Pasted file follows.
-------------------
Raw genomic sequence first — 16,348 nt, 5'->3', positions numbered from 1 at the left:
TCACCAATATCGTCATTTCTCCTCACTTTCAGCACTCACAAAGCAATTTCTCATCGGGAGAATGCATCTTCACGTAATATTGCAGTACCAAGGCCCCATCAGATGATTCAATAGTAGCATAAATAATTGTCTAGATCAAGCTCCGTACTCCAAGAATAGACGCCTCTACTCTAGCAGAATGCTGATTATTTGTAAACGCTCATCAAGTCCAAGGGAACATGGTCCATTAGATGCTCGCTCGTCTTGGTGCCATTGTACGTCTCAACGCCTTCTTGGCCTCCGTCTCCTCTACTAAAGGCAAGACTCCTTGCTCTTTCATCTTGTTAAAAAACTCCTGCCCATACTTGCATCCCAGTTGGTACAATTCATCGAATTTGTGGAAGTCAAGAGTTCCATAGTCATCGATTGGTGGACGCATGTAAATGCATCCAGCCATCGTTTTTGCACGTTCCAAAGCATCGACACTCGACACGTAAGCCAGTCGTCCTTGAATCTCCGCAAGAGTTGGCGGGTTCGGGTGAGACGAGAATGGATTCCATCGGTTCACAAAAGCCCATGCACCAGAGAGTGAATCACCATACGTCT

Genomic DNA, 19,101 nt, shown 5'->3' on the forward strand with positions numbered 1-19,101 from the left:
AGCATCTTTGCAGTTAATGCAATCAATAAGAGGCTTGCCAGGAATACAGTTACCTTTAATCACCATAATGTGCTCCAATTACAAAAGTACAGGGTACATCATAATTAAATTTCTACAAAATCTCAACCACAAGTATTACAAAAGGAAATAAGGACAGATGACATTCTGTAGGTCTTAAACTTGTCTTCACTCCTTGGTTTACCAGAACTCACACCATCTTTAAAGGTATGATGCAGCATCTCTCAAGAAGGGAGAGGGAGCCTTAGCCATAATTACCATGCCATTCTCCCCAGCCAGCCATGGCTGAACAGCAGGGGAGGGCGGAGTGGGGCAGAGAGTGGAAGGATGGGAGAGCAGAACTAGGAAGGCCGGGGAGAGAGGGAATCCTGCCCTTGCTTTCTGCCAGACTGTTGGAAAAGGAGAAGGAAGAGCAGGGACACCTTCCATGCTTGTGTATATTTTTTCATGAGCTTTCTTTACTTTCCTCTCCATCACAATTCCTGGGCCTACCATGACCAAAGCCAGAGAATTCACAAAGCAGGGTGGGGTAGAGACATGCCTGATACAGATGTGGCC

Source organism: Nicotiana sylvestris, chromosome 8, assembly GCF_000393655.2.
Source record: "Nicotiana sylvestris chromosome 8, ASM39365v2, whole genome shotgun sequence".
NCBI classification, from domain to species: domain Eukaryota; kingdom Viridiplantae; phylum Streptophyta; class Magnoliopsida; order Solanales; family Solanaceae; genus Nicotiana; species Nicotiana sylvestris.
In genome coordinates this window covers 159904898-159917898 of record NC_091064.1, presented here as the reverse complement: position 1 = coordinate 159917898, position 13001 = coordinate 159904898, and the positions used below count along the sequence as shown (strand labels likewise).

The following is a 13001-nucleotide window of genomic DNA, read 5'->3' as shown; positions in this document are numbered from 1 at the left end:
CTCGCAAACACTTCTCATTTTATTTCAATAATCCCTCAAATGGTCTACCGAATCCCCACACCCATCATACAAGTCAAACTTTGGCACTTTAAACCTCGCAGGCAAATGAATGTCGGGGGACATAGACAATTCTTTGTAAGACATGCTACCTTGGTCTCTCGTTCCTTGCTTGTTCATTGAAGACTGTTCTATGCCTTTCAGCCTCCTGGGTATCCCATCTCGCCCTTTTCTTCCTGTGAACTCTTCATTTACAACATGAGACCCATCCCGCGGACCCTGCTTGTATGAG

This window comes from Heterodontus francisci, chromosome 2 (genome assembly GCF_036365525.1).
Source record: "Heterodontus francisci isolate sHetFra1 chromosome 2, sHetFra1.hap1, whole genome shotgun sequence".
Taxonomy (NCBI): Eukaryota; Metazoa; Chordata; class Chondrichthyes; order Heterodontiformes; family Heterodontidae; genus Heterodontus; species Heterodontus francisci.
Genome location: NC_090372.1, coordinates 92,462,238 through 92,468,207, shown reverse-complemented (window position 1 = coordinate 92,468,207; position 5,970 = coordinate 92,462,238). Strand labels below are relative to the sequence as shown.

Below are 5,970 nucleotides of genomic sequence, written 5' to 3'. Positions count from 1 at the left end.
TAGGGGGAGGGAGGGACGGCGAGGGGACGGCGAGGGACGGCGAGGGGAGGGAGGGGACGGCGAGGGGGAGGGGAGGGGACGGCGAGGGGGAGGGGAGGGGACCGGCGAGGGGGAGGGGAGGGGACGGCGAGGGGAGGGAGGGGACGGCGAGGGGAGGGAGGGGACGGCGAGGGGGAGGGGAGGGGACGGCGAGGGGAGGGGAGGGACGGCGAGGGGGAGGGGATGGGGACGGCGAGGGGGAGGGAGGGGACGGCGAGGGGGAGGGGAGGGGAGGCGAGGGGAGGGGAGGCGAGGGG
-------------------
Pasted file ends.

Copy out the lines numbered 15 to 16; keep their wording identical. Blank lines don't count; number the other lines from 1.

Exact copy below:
Below are 5,970 nucleotides of genomic sequence, written 5' to 3'. Positions count from 1 at the left end.
TAGGGGGAGGGAGGGACGGCGAGGGGACGGCGAGGGACGGCGAGGGGAGGGAGGGGACGGCGAGGGGGAGGGGAGGGGACGGCGAGGGGGAGGGGAGGGGACCGGCGAGGGGGAGGGGAGGGGACGGCGAGGGGAGGGAGGGGACGGCGAGGGGAGGGAGGGGACGGCGAGGGGGAGGGGAGGGGACGGCGAGGGGAGGGGAGGGACGGCGAGGGGGAGGGGATGGGGACGGCGAGGGGGAGGGAGGGGACGGCGAGGGGGAGGGGAGGGGAGGCGAGGGGAGGGGAGGCGAGGGG